Michigan’s Schools Get $65M to Help Educate Amid Pandemic

Michigan Governor Gretchen Whitmer announced that she is dedicating $65 million in Federal Coronavirus Aid, Relief, and Economic Security (CARES) Act dollars to Michigan K-12 school districts and higher education institutions to fund, among other matters, the technology needed to engage in remote or hybrid learning.

The funding will specifically target schools in economically disadvantaged districts. Gov. Whitmer’s office said the funding will help address the digital divide, which “has served as a barrier to remote learning for students and educators across the state.”

When distributing the funding, the state’s framework looks at the number of students in high-need student groups in a district. Additionally, districts will receive funding based on their numbers of economically disadvantaged students, special education students, and English language learners. Whitmer’s office noted that to be eligible for funding, the school district’s concentration of economically disadvantaged pupils, compared to total district enrollment, must exceed 50 percent.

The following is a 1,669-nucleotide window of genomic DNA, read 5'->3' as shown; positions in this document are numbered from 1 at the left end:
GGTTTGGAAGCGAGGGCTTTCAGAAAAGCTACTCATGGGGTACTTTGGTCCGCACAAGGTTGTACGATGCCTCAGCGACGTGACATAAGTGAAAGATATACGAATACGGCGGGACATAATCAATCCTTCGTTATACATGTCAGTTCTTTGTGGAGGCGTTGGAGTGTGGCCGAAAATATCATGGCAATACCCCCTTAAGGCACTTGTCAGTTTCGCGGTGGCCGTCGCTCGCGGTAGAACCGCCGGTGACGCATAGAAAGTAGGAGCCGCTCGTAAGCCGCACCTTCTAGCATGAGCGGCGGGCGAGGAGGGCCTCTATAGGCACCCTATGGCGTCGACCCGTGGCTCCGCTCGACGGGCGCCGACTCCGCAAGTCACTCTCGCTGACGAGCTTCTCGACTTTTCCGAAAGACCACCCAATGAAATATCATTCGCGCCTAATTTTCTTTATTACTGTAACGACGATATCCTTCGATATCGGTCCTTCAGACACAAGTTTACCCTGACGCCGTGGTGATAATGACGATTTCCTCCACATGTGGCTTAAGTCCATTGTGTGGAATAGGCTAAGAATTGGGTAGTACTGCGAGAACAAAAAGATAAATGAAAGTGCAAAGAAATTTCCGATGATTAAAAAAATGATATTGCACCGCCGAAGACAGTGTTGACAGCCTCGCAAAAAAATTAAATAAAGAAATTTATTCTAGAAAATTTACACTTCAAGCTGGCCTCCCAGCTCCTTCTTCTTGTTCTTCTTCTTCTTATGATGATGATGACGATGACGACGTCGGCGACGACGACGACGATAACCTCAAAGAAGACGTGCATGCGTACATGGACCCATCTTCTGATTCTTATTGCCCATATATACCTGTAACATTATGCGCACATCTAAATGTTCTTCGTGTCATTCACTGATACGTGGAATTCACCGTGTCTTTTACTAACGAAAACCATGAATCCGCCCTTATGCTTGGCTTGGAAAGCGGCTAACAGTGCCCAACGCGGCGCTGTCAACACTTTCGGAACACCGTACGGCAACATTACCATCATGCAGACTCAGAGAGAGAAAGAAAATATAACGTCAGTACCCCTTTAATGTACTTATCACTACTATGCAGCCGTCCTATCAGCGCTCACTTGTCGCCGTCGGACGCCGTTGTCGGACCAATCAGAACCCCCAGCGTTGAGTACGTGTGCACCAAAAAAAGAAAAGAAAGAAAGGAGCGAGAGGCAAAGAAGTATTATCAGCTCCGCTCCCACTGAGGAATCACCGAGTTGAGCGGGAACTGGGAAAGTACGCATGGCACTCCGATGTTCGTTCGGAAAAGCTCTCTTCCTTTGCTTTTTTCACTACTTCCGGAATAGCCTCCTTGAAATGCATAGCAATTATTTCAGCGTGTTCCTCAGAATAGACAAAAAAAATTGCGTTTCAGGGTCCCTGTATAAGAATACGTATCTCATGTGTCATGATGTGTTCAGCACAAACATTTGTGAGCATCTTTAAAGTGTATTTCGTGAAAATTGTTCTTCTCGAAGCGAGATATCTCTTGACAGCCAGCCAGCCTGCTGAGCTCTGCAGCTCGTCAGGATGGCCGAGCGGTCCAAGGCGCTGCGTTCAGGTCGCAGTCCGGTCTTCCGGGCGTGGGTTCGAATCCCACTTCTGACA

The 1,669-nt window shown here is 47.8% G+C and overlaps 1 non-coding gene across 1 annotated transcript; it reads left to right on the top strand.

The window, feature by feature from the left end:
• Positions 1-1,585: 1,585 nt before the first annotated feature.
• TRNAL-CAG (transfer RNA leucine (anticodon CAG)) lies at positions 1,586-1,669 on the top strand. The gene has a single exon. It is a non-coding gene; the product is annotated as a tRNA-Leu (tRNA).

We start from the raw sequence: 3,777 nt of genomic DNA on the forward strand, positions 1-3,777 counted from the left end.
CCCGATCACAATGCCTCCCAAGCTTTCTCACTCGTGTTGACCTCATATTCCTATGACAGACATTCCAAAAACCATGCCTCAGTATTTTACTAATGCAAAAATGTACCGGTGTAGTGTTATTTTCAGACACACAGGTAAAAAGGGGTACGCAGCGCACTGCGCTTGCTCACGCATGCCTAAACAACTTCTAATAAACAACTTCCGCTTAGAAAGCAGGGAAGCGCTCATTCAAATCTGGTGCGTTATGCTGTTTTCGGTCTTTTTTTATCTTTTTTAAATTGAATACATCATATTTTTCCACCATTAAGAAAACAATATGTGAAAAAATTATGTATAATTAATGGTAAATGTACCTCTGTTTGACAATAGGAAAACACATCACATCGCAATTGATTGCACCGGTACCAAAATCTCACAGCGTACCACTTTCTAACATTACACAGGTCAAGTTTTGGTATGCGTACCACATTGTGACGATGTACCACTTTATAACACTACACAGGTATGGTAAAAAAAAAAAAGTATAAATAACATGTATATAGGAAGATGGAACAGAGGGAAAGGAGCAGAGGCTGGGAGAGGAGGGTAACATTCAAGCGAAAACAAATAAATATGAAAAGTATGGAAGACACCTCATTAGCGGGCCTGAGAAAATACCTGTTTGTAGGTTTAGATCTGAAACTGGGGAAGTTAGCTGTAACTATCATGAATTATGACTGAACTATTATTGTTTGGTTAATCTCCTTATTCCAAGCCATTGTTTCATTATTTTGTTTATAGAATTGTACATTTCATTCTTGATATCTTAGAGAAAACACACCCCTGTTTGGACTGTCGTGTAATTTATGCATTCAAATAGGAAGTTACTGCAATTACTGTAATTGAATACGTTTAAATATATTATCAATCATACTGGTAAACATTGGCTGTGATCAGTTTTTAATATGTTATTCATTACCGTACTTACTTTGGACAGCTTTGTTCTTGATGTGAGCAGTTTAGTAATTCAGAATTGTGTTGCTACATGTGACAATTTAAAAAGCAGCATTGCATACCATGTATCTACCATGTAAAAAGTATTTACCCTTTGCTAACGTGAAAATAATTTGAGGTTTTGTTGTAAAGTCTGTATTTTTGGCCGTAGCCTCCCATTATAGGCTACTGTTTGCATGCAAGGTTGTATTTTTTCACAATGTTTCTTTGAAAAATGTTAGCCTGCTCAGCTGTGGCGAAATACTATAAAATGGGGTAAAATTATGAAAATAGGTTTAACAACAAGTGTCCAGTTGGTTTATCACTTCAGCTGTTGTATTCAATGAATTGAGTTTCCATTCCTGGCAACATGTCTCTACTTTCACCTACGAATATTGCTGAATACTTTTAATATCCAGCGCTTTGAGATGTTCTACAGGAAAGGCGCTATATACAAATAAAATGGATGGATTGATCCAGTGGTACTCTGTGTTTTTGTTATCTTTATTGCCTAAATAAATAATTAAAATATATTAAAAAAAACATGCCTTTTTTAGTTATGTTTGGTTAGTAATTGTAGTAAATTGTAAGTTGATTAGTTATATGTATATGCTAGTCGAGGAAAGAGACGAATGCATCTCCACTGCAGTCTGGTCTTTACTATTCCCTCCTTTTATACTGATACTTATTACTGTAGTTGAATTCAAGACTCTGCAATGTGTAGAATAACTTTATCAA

With the funding, education IT professionals will be able to purchase new technology and solutions to meet the needs of students and teachers during the upcoming school year.

The state has said that funding can be used to address several goals, including:

  • Connectivity: Devices, internet access, access to remote services, or other similar purposes.
  • Student Mental Health: Funding would enhance access to remote and in-person student mental health services.
  • Addressing Learning Loss: Funding could be used by districts to offer supplementary content and intervention services to mitigate the impacts of learning loss.
  • Out-of-School-Time Learning: Funds could be used to support out-of-school-time learning. These expenditures would ensure students have safe spaces to participate in remote education.
  • Remote Learning Materials and Training (digital and non-digital): Funds could address both digital and non-digital content where remote learning continues as an instructional delivery model.
  • Teacher Training and Curriculum: Funding could be used to provide additional professional development and curriculum modifications that allow districts to effectively facilitate distance learning while expanding their knowledge of the science of teaching.
Kate Polit
About Kate Polit
Kate Polit is MeriTalk SLG's Assistant Copy & Production Editor, covering Cybersecurity, Education, Homeland Security, Veterans Affairs